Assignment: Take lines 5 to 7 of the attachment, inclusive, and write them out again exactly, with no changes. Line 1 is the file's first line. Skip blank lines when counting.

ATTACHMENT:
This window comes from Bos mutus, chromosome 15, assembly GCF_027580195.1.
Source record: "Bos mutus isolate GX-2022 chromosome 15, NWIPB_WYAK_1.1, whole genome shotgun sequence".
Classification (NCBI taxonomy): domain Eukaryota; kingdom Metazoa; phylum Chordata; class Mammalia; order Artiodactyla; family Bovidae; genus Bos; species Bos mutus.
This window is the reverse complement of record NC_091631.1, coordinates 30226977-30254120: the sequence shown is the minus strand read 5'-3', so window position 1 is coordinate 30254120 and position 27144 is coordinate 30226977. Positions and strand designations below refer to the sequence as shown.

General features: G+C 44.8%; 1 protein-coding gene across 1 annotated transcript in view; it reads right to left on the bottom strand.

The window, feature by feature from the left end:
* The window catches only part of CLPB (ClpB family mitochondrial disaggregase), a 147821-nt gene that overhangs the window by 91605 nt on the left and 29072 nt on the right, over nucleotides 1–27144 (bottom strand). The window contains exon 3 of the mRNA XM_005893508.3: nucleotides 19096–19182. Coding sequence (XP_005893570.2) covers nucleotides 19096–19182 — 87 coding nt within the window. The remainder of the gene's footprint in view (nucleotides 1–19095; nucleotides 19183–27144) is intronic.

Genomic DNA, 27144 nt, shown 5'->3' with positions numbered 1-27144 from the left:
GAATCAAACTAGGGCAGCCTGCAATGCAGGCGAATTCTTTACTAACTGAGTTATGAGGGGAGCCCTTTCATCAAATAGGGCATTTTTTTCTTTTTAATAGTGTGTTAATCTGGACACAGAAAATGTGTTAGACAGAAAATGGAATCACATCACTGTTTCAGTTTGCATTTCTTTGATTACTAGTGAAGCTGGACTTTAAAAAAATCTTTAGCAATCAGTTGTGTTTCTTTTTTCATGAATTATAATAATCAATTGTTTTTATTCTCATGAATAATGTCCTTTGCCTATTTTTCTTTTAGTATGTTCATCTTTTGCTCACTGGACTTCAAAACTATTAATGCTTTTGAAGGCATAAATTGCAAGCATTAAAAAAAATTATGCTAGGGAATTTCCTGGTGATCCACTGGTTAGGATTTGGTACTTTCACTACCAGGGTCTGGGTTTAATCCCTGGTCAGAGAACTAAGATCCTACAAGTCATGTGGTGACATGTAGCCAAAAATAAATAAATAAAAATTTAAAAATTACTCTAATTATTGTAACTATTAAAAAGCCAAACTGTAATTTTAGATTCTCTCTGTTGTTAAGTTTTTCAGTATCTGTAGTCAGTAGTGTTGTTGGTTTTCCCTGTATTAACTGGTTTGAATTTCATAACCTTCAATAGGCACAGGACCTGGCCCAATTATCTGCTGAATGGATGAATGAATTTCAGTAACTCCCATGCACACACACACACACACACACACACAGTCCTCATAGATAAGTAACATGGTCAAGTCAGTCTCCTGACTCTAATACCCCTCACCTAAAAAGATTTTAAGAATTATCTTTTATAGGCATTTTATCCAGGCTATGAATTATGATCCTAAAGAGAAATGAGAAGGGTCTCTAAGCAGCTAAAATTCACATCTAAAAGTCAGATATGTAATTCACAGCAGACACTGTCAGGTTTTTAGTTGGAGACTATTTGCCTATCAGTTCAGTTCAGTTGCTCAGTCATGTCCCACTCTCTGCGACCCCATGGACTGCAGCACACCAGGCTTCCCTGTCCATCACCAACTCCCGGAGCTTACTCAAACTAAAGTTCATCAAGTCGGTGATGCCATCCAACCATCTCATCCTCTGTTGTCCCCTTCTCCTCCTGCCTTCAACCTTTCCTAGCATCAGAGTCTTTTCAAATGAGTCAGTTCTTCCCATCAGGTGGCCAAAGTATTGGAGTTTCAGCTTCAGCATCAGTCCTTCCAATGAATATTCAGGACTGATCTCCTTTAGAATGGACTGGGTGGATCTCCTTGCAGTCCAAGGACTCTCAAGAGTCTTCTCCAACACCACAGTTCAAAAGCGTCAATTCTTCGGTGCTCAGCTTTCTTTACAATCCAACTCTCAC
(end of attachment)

General features: G+C 44.8%; 1 protein-coding gene across 1 annotated transcript in view; it reads right to left on the bottom strand.

The window, feature by feature from the left end:
* The window catches only part of CLPB (ClpB family mitochondrial disaggregase), a 147821-nt gene that overhangs the window by 91605 nt on the left and 29072 nt on the right, over nucleotides 1–27144 (bottom strand). The window contains exon 3 of the mRNA XM_005893508.3: nucleotides 19096–19182. Coding sequence (XP_005893570.2) covers nucleotides 19096–19182 — 87 coding nt within the window. The remainder of the gene's footprint in view (nucleotides 1–19095; nucleotides 19183–27144) is intronic.